In a municipality on the outskirts of Dakar, Senegal, threatened by climate change and unchecked industrialisation, activists are fighting to not disappear.
Goldman Prize winner Maida Bilal and the women who saved a river in 503 days
“We were quiet and nice, then we transformed to save our wild river in the Balkans”. Our interview with Maida Bilal, winner of the 2021 Goldman Environmental Prize.
The first impression you get of Maida Bilal is that of an ordinary person, someone you might risk not noticing in a crowd, in a context where the first impact is often what seems to matter. However, Bilal has won the most important prize for people fighting to defend the Earth from the abuses of human beings. She is one of the six winners of the 2021 Goldman Environmental Prize. Bilal was recognised for having led a group of women from her village, in Bosnia and Herzegovina, against the construction of two dams and a “small hydro”, the name given to a small-scale hydroelectric power plant. 300 women (and men) blockaded a bridge for 503 days, impeding access to heavy machinery, bulldozers, and construction materials. Thus, in December 2018, they achieved the definitive cancellation of the project, which would have endangered the life of the Kruščica River, which also gives its name to Bilal’s village. The entire Balkans region is experiencing a boom linked to small hydro projects that are damaging local biodiversity, starting from its characteristic wild rivers. Below is our interview with Maida Bilal.
Who is Maida Bilal?
My life was that of a regular single parent, struggling to put food on the table for her child. Trying to live an honest, ordinary life, looking for a decent job. I wanted to be an equal citizen and contribute to my country and my local community, and, of course, to my family. I feel like part of my childhood was stolen away from me but I overcame this difficulty and moved on. I have always been a fighter for justice and I started early in my life to get involved in activism, ever since 1996 or 1997. This experience, from when I started with activism, has hugely shaped my feelings, emotions, and desire to contribute more.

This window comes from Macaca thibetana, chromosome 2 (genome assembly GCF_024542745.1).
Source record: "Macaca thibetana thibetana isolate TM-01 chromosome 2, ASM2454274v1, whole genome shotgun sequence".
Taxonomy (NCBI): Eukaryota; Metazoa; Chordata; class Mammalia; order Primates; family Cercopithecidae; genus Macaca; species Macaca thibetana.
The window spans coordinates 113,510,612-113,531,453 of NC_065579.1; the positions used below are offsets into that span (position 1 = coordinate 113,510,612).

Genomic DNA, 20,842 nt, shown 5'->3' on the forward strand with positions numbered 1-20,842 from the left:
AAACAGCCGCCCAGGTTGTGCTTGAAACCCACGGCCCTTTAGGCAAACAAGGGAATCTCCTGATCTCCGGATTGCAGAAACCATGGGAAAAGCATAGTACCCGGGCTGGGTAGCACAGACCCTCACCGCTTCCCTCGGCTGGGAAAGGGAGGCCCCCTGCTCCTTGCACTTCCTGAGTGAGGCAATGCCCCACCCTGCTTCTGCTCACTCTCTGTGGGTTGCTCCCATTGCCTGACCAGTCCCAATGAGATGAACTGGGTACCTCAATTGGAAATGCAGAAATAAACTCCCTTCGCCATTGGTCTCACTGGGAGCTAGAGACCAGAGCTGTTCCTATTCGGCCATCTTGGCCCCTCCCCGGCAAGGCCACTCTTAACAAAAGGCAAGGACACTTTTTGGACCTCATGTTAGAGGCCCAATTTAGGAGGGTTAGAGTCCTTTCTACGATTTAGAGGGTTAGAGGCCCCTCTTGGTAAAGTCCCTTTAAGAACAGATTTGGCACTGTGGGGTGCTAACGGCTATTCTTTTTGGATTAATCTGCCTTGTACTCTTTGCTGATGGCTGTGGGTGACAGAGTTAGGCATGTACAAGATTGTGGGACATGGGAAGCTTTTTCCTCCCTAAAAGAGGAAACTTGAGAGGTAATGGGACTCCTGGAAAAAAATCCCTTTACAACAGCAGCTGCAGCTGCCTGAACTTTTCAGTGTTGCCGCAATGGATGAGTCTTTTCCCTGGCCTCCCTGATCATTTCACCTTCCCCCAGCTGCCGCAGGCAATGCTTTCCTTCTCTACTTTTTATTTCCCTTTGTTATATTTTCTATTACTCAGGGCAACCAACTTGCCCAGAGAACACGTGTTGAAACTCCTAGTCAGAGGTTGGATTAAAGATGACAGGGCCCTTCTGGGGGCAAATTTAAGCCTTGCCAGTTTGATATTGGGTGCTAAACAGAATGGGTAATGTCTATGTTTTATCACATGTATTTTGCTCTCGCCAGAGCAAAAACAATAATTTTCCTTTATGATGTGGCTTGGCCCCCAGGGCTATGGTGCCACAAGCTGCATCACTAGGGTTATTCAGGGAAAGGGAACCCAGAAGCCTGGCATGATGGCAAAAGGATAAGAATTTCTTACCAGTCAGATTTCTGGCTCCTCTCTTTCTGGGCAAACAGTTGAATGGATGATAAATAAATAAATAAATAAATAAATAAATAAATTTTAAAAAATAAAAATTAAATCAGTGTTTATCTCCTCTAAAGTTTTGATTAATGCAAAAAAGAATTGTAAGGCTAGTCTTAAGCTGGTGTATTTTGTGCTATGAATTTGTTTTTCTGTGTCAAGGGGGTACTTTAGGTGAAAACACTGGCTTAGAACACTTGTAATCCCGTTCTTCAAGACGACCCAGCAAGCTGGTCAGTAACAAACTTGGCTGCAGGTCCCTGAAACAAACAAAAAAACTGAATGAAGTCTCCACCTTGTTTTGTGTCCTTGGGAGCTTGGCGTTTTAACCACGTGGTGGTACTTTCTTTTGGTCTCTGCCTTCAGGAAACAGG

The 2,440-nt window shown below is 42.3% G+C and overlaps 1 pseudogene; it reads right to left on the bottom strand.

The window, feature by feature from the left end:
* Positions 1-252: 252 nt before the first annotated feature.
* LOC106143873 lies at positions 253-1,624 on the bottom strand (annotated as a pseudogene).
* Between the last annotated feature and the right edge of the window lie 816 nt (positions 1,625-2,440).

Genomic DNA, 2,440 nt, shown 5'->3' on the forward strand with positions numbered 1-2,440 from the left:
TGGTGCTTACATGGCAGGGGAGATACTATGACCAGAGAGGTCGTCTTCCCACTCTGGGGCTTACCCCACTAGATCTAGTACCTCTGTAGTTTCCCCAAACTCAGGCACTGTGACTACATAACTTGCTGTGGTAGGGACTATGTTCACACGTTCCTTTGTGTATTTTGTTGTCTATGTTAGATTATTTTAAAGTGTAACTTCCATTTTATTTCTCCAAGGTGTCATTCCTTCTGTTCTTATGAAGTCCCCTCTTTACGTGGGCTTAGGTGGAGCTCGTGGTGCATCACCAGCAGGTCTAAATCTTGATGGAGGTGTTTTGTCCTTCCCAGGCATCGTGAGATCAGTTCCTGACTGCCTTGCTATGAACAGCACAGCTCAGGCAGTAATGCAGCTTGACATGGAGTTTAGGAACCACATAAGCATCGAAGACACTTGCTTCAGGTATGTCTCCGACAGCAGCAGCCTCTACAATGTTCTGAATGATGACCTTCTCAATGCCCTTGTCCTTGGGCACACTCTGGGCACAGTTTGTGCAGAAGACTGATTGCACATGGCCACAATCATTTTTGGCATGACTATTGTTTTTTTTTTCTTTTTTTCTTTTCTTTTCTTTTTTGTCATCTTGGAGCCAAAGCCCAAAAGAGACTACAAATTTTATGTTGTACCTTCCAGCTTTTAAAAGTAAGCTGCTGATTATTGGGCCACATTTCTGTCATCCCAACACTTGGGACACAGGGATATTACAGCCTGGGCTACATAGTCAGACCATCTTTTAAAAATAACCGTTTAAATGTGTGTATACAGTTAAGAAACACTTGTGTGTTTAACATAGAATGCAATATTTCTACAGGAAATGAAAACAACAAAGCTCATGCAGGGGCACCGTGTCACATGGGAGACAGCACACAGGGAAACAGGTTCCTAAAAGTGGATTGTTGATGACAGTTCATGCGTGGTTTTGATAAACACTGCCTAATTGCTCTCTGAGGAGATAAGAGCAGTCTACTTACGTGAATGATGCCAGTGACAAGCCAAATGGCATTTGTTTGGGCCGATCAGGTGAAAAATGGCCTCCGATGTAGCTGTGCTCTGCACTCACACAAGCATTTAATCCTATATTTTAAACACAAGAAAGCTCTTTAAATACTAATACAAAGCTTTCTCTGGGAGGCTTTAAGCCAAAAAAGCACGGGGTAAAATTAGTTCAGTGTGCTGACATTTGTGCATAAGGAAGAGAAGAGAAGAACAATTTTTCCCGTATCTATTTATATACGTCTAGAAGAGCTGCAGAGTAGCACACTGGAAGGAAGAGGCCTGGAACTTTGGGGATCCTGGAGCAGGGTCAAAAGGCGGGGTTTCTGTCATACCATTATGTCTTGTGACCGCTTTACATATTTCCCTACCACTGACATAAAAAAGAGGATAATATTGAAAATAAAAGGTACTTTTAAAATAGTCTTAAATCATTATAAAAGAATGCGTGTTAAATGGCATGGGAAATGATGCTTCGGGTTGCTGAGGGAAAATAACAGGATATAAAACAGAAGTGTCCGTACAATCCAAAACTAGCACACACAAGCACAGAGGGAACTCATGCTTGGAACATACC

How did your life as an activist begin?
In the country where I live there have been various injustices, so I always had lengthy discussions with my friends about the issues that concerned us. And as I got older, I became involved in more serious issues, working on themes related to youth. It happened simply, just like that. I networked with people who thought a lot like me, and we kind of grew up together.
Can you tell us how the movement against the dam on the Kruščica River started?
The road to activism is difficult but, with regard to the Kruščica River, everything happened so spontaneously. Some of the memories are not ones I like to relive. I didn’t expect the fight to be so difficult, so burdensome. It has marked me and the women of my village, Kruščica. What’s important is that we should enjoy the fact that we’ve won a small victory here. The small hydro plant will not be built on our river. Now, we want to channel our energy and all the positive experiences we have had and share them with everyone, not only in Bosnia and Herzegovina but with all the people who are facing similar environmental problems. Since we have received so much support from people across the world, we now feel that we have a debt of giving back this support to as many people as we can. This is something we find comforting, rather than remembering all the difficult days of our fight.
Why was this fight taken up by a group of mostly women?